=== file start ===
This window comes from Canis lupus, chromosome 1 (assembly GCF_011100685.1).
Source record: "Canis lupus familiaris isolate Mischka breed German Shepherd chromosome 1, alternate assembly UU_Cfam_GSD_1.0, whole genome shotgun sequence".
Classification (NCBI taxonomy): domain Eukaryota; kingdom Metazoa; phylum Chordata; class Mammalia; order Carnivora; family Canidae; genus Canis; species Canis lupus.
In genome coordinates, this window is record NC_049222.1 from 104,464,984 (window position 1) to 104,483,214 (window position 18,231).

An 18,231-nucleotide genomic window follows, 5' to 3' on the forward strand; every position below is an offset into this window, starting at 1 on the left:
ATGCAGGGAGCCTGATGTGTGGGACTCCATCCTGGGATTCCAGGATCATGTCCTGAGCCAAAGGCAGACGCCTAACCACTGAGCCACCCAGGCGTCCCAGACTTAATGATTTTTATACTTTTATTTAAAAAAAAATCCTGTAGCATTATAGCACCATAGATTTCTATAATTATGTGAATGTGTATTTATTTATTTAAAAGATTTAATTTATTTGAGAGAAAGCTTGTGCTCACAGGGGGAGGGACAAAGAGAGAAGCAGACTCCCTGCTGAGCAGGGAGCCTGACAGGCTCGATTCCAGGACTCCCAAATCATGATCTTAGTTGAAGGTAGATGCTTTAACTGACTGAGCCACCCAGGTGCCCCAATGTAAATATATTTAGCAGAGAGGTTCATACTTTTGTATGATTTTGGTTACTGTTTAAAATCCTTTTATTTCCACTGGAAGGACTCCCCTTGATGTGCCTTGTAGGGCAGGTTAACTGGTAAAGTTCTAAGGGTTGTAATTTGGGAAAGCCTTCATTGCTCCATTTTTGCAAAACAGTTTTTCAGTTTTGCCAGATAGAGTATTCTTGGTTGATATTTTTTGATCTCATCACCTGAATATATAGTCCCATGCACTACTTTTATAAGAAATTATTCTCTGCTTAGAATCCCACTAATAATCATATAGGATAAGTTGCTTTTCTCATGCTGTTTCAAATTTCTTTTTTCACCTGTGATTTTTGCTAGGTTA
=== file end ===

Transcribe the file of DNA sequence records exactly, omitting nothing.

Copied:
This window comes from Canis lupus, chromosome 1 (assembly GCF_011100685.1).
Source record: "Canis lupus familiaris isolate Mischka breed German Shepherd chromosome 1, alternate assembly UU_Cfam_GSD_1.0, whole genome shotgun sequence".
Classification (NCBI taxonomy): domain Eukaryota; kingdom Metazoa; phylum Chordata; class Mammalia; order Carnivora; family Canidae; genus Canis; species Canis lupus.
In genome coordinates, this window is record NC_049222.1 from 104,464,984 (window position 1) to 104,483,214 (window position 18,231).

An 18,231-nucleotide genomic window follows, 5' to 3' on the forward strand; every position below is an offset into this window, starting at 1 on the left:
ATGCAGGGAGCCTGATGTGTGGGACTCCATCCTGGGATTCCAGGATCATGTCCTGAGCCAAAGGCAGACGCCTAACCACTGAGCCACCCAGGCGTCCCAGACTTAATGATTTTTATACTTTTATTTAAAAAAAAATCCTGTAGCATTATAGCACCATAGATTTCTATAATTATGTGAATGTGTATTTATTTATTTAAAAGATTTAATTTATTTGAGAGAAAGCTTGTGCTCACAGGGGGAGGGACAAAGAGAGAAGCAGACTCCCTGCTGAGCAGGGAGCCTGACAGGCTCGATTCCAGGACTCCCAAATCATGATCTTAGTTGAAGGTAGATGCTTTAACTGACTGAGCCACCCAGGTGCCCCAATGTAAATATATTTAGCAGAGAGGTTCATACTTTTGTATGATTTTGGTTACTGTTTAAAATCCTTTTATTTCCACTGGAAGGACTCCCCTTGATGTGCCTTGTAGGGCAGGTTAACTGGTAAAGTTCTAAGGGTTGTAATTTGGGAAAGCCTTCATTGCTCCATTTTTGCAAAACAGTTTTTCAGTTTTGCCAGATAGAGTATTCTTGGTTGATATTTTTTGATCTCATCACCTGAATATATAGTCCCATGCACTACTTTTATAAGAAATTATTCTCTGCTTAGAATCCCACTAATAATCATATAGGATAAGTTGCTTTTCTCATGCTGTTTCAAATTTCTTTTTTCACCTGTGATTTTTGCTAGGTTA